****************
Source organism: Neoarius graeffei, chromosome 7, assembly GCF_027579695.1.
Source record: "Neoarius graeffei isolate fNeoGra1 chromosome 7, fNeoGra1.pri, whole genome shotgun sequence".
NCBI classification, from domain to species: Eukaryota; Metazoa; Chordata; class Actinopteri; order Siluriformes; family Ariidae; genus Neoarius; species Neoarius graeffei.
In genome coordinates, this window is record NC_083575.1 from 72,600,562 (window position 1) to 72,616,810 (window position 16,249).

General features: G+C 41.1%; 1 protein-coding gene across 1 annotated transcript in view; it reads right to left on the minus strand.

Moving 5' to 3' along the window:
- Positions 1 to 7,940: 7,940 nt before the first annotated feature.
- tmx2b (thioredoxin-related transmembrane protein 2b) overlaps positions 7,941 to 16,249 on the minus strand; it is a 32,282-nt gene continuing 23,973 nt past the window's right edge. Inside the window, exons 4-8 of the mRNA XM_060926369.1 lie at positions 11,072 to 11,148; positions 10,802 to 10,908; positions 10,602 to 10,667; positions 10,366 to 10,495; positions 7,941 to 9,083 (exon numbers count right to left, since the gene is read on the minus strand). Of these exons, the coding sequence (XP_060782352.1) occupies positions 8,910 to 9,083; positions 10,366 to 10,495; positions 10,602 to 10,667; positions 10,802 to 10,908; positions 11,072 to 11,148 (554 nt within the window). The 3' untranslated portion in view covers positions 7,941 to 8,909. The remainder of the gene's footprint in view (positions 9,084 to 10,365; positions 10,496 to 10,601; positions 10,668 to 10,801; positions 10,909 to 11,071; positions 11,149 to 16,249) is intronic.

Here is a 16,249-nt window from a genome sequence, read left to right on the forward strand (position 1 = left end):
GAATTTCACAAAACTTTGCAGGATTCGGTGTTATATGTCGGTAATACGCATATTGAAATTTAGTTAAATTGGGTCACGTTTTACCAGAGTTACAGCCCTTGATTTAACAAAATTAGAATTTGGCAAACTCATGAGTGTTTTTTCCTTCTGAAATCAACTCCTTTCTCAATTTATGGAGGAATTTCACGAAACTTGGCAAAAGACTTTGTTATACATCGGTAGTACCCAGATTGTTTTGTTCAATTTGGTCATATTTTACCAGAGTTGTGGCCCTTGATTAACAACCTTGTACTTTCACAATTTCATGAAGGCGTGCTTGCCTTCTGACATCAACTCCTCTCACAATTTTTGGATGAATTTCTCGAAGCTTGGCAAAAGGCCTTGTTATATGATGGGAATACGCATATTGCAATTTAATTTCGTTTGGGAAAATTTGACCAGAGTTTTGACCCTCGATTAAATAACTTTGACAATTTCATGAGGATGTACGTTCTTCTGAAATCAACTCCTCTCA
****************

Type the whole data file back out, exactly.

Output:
Source organism: Neoarius graeffei, chromosome 7, assembly GCF_027579695.1.
Source record: "Neoarius graeffei isolate fNeoGra1 chromosome 7, fNeoGra1.pri, whole genome shotgun sequence".
NCBI classification, from domain to species: Eukaryota; Metazoa; Chordata; class Actinopteri; order Siluriformes; family Ariidae; genus Neoarius; species Neoarius graeffei.
In genome coordinates, this window is record NC_083575.1 from 72,600,562 (window position 1) to 72,616,810 (window position 16,249).

General features: G+C 41.1%; 1 protein-coding gene across 1 annotated transcript in view; it reads right to left on the minus strand.

Moving 5' to 3' along the window:
- Positions 1 to 7,940: 7,940 nt before the first annotated feature.
- tmx2b (thioredoxin-related transmembrane protein 2b) overlaps positions 7,941 to 16,249 on the minus strand; it is a 32,282-nt gene continuing 23,973 nt past the window's right edge. Inside the window, exons 4-8 of the mRNA XM_060926369.1 lie at positions 11,072 to 11,148; positions 10,802 to 10,908; positions 10,602 to 10,667; positions 10,366 to 10,495; positions 7,941 to 9,083 (exon numbers count right to left, since the gene is read on the minus strand). Of these exons, the coding sequence (XP_060782352.1) occupies positions 8,910 to 9,083; positions 10,366 to 10,495; positions 10,602 to 10,667; positions 10,802 to 10,908; positions 11,072 to 11,148 (554 nt within the window). The 3' untranslated portion in view covers positions 7,941 to 8,909. The remainder of the gene's footprint in view (positions 9,084 to 10,365; positions 10,496 to 10,601; positions 10,668 to 10,801; positions 10,909 to 11,071; positions 11,149 to 16,249) is intronic.

Here is a 16,249-nt window from a genome sequence, read left to right on the forward strand (position 1 = left end):
GAATTTCACAAAACTTTGCAGGATTCGGTGTTATATGTCGGTAATACGCATATTGAAATTTAGTTAAATTGGGTCACGTTTTACCAGAGTTACAGCCCTTGATTTAACAAAATTAGAATTTGGCAAACTCATGAGTGTTTTTTCCTTCTGAAATCAACTCCTTTCTCAATTTATGGAGGAATTTCACGAAACTTGGCAAAAGACTTTGTTATACATCGGTAGTACCCAGATTGTTTTGTTCAATTTGGTCATATTTTACCAGAGTTGTGGCCCTTGATTAACAACCTTGTACTTTCACAATTTCATGAAGGCGTGCTTGCCTTCTGACATCAACTCCTCTCACAATTTTTGGATGAATTTCTCGAAGCTTGGCAAAAGGCCTTGTTATATGATGGGAATACGCATATTGCAATTTAATTTCGTTTGGGAAAATTTGACCAGAGTTTTGACCCTCGATTAAATAACTTTGACAATTTCATGAGGATGTACGTTCTTCTGAAATCAACTCCTCTCA